HITT: As best as we can tell, Badr Zaman Badr and his brother were imprisoned in Guantanamo for three years for telling a joke. Actually, for telling two jokes. They ran a satire magazine in Pakistan that poked fun at corrupt clerics. Sort of the Pashtu edition of “The Onion.” [...] So after hearing the punch line explained 150 times, we finally got the joke, and sent Badr and his brother home. It had been three years since the Pakistani army surrounded their house in Peshawar, came into their living room which is lined with wall-to-wall bookcases, and arrested them. That’s Badr’s version of why we jailed him; here’s President Bush’s:
PRESIDENT GEORGE BUSH: These are people that got scooped off a battlefield, attempting to kill U.S. troops. And, uh, I want to make sure before they’re released that they don’t come back to kill again.
Is Guantanamo a campful of terrorists, or a campful of mistakes? In a new study by Seton Hall’s law school, researchers simply went to the trouble of reading the 517 Guantanamo case files released by the Pentagon. Here’s what they found:
Only 5% of our detainees at Guantanamo were “scooped up” by American troops, on the battlefield or anywhere else. Five percent. The rest? We never saw them fighting.
And here’s something else: Only 8% of the detainees in Guantanamo are classified by the Pentagon as Al Qaeda fighters. In fact, Michael Donleavy, head of interrogations at Guantanamo, complained in 2002 that he was receiving too many “Mickey Mouse” prisoners.
In 2004, the New York Times did a huge investigation, interviewing dozens of high level military intelligence and law enforcement officials in the US, Europe and the Middle East. There was a surprising consensus: that out of nearly 600 men at Guantanamo, the number who could give us useful information about Al Qaeda was “only a relative handful.”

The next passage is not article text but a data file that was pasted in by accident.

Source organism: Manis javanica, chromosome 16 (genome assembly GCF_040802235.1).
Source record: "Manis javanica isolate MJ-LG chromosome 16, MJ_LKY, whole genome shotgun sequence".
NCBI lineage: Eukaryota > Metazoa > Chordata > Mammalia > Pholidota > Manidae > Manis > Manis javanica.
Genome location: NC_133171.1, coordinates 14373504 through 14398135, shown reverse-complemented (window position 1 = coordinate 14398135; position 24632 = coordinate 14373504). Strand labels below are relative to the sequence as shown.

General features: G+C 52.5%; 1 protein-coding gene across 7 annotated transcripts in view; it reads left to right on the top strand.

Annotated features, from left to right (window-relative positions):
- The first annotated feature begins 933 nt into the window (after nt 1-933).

On the innocent detainees:
HITT: The government says that they would release Adel and the other Uighurs, if only it could find another country to send them to. I have an idea. Adel could go 90 miles north to Miami where’s there’s an entire city of anti-Communists. Or he could be sent to one of the largest Uighur ex-pat communities: in Washington D.C. So, why aren’t we going to be seeing Adel anytime soon? Here’s Willett [their lawyer]:
WILLETT: I’ll tell you what I think the answer is, although no one from the government would admit this. I think the answer is that if anybody actually met these guys, actually looked at them, and took their pictures and, you know, had them on TV shows or the radio, they’d be shocked. Because they’ve been told for four years that the people at Guantanamo are terrorists, that they’re the worst of the worst. And you take a look at Adel, you’re gonna suddenly realize you’ve been lied to for a long time. He struck me when I first met him like the kind of kid your college age kid would bring home – his roommate, his buddy from college, home for the weekend. People who meet Adel for the first time, they walk out of the meeting and, and, their jaws are a little unsprung. And they don’t say much, because it’s hitting them like a ton of bricks. You know, “This guy’s in Guantanamo?”
HITT: If Willett’s right, this gets to the heart of habeas. The whole point is that the king shouldn’t have the right to just detain somebody because it would be an embarrassment to have the guy free. The Pentagon has an acronym for people like the Uighurs. It’s pronounced “N-LEC”. It means No Longer Enemy Combatant. But, as Willett notes, it should be Never Was Enemy Combatant.
Thank goodness for the Supreme Court.